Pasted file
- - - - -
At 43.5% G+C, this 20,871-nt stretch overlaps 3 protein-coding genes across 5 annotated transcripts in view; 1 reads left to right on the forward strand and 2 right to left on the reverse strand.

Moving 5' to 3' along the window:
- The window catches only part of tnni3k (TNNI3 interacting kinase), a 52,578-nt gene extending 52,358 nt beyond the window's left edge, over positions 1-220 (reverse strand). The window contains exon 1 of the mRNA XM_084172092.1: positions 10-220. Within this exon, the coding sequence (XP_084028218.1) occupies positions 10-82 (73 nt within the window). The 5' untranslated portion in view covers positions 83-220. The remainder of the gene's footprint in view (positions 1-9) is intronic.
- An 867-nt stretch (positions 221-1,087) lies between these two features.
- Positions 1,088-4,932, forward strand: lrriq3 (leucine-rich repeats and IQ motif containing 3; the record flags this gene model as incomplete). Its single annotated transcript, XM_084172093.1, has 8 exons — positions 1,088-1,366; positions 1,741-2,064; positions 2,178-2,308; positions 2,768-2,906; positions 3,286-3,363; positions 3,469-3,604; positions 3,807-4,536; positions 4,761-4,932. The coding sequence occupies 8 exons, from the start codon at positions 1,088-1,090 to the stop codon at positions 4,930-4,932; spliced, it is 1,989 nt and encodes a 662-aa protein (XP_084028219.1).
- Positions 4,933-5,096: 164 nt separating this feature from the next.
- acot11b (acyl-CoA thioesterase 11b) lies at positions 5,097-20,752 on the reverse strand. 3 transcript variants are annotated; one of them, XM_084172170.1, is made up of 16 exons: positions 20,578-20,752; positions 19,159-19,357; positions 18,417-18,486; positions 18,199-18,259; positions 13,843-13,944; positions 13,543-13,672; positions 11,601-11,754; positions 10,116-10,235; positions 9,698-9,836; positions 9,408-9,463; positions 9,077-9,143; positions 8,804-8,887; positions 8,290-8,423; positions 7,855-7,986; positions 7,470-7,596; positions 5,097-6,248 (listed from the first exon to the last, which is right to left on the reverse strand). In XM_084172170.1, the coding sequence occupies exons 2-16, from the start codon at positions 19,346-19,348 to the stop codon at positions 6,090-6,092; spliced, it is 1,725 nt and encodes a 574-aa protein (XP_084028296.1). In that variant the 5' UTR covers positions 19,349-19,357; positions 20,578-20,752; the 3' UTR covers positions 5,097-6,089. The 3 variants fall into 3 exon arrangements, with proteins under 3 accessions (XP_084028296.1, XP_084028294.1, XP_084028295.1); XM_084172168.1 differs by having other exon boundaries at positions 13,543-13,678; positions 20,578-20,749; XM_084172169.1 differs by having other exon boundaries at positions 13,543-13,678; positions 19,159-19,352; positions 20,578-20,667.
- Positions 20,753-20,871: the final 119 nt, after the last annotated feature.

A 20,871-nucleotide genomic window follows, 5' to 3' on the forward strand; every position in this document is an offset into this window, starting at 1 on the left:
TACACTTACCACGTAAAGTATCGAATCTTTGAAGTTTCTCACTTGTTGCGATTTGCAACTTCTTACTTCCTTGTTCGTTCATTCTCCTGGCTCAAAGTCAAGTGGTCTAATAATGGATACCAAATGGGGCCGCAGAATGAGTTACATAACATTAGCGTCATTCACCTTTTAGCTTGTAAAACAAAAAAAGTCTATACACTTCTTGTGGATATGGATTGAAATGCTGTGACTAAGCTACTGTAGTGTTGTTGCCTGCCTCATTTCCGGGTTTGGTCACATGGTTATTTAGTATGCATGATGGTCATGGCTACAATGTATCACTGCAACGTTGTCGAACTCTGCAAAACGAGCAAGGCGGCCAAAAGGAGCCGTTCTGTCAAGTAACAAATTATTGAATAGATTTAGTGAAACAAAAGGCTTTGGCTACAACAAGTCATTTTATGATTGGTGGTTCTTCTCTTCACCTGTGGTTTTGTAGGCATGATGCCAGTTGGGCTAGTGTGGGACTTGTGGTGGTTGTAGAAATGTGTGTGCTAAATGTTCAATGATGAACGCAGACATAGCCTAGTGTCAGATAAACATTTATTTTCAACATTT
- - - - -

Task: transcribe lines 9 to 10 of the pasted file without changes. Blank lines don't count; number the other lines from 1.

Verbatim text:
A 20,871-nucleotide genomic window follows, 5' to 3' on the forward strand; every position in this document is an offset into this window, starting at 1 on the left:
TACACTTACCACGTAAAGTATCGAATCTTTGAAGTTTCTCACTTGTTGCGATTTGCAACTTCTTACTTCCTTGTTCGTTCATTCTCCTGGCTCAAAGTCAAGTGGTCTAATAATGGATACCAAATGGGGCCGCAGAATGAGTTACATAACATTAGCGTCATTCACCTTTTAGCTTGTAAAACAAAAAAAGTCTATACACTTCTTGTGGATATGGATTGAAATGCTGTGACTAAGCTACTGTAGTGTTGTTGCCTGCCTCATTTCCGGGTTTGGTCACATGGTTATTTAGTATGCATGATGGTCATGGCTACAATGTATCACTGCAACGTTGTCGAACTCTGCAAAACGAGCAAGGCGGCCAAAAGGAGCCGTTCTGTCAAGTAACAAATTATTGAATAGATTTAGTGAAACAAAAGGCTTTGGCTACAACAAGTCATTTTATGATTGGTGGTTCTTCTCTTCACCTGTGGTTTTGTAGGCATGATGCCAGTTGGGCTAGTGTGGGACTTGTGGTGGTTGTAGAAATGTGTGTGCTAAATGTTCAATGATGAACGCAGACATAGCCTAGTGTCAGATAAACATTTATTTTCAACATTT